For me it comes down to research, do I have the time and ability to do my own? Personally I like meeting the outfitters and have never booked a hunt without meeting them, I've used the Harrisburg PA show and springfiled MA shows to find the 3 outfitters I've used. Chatting face to face I've eliminated many. An agent would have more exposure, but now I have to research the agent!

It's all options.

From: sticksender
For a lot of species, bowhunting represents only a tiny portion of the total hunts booked...probably less than 5% for most species other than maybe whitetail and black bear. Hence, I would say that identifying good bowhunting outfitters is a highly-specialized endeavor. IMO using a booking agent who is a well-traveled bowhunter himself, and who specializes in finding, evaluating, and hunting with, the best archery outfitters for any particular species, can be very useful. I will say though, if you actively attend hunting conventions, participate heavily on internet bowhunting forums like this one, and have plenty of friends and contacts who travel to bow-hunt, there's probably no other significant reason to use an agent. But still, the reason cited could be an important one, especially for the dedicated bow-only hunter. When needing an outfitter, the obvious starting point for me is always to look at the bowsite outfitter-sponsors. Especially the ones who have lots of member reports and feedback.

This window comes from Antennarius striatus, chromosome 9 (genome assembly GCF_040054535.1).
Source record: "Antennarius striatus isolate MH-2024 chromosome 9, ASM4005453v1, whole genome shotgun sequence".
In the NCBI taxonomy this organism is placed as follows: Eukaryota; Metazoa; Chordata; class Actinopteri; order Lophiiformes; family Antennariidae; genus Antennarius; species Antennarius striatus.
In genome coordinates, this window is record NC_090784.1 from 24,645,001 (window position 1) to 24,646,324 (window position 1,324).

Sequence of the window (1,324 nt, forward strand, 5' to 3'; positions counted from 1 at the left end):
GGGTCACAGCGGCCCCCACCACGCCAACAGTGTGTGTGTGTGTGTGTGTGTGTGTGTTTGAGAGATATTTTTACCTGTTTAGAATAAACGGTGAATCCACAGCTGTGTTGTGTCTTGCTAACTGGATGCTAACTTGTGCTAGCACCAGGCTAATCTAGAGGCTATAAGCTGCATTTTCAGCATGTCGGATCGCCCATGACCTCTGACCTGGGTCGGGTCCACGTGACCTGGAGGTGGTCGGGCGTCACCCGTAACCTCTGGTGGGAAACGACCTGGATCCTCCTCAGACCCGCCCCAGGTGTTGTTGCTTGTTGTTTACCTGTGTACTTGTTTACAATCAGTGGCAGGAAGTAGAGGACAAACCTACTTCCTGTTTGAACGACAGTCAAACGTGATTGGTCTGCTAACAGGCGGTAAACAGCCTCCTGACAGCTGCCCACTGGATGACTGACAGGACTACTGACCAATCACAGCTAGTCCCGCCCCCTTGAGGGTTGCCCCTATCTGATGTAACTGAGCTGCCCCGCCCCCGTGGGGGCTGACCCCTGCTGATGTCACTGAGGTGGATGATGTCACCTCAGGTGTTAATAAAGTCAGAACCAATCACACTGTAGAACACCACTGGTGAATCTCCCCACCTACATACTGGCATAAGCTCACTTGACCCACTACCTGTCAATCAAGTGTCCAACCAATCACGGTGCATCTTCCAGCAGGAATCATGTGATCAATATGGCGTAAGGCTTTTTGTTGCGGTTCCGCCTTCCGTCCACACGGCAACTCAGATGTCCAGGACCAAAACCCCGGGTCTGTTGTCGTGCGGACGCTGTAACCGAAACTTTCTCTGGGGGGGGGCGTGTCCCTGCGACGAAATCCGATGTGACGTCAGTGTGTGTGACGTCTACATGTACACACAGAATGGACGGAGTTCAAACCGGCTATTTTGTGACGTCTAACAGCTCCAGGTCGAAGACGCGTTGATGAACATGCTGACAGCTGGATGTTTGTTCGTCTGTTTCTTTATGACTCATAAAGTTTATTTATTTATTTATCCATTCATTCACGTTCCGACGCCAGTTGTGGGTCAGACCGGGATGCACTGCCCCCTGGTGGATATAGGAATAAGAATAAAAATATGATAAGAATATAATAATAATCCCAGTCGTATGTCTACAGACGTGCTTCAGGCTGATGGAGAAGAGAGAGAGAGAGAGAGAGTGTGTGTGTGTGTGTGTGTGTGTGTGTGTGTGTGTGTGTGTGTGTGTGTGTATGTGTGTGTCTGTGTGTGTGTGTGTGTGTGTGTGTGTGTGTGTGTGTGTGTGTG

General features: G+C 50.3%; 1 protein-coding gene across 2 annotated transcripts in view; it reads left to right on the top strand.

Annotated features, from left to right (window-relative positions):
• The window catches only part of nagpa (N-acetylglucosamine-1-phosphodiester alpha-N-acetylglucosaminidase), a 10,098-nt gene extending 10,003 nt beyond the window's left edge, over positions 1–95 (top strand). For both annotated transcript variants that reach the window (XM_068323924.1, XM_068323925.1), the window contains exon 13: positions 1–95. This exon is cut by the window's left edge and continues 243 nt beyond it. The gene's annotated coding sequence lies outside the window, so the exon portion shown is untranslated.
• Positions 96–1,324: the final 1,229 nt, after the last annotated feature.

From: Bou'bound
Which person are you going to use more in the future. Use him now.

  • Sitka Gear